Join me, won’t you?

Celebrations Give Your Writing Energy


<balloons> <cheering> <confetti>

Today marks the 2-year anniversary of Routines for Writers! Yay! Sometimes it seems like we’ve been doing this forever, while other times it seems we’ve barely begun to figure out who we are and what we’re really about.

That’s how it is with writing and lots of other creative pursuits. You play around a lot. You make goals and try to make them happen. You run into obstacles and you ask yourself, “why am I doing this?” Then you renew your commitment to your goals or you tweak them to work better. You encounter more obstacles, get ahead, fall behind, start again.

I just described Goal-Motivation-Conflict (see Debra Dixon’s web site and her GMC book). We create our pretend people and give them goals; we figure out how and why they would be motivated to pursue those goals; we throw all kinds of obstacles in their way. At the end of the story, they are supposed to come out better people.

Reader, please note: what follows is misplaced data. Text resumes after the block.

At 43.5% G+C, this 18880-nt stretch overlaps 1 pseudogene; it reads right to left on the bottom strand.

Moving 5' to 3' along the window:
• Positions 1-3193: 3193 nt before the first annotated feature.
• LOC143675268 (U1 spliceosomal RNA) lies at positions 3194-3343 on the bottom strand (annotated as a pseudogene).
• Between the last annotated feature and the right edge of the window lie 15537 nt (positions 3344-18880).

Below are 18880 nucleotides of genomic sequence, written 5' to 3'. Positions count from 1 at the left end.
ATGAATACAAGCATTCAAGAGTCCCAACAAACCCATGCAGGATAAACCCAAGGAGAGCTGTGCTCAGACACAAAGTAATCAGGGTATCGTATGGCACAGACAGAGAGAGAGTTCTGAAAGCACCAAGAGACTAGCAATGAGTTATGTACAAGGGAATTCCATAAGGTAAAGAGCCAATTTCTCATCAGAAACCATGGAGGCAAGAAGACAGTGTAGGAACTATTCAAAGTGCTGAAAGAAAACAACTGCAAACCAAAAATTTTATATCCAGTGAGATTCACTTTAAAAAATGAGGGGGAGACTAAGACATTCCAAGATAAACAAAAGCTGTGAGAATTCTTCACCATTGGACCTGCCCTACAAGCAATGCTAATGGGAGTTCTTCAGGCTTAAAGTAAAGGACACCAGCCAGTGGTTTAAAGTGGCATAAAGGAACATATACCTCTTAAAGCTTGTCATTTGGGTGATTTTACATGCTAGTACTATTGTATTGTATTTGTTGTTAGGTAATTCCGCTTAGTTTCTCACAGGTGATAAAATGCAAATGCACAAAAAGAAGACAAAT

It’s the same for us real people. If obstacles to writing come your way, don’t despair. Fighting through the conflicts – all kinds of conflicts in your life – is a constant opportunity to become a better person. And in our case, better writers. Every day is a new beginning, a new chance to start over, try again. Rejoice in the gift of a new day!

Summer is pretty much over in the U.S. Kids are going back to school, parents are getting back into “normal” routines, even the childless are getting out of the vacation mindset. It’s time to get back to our writing routines as well.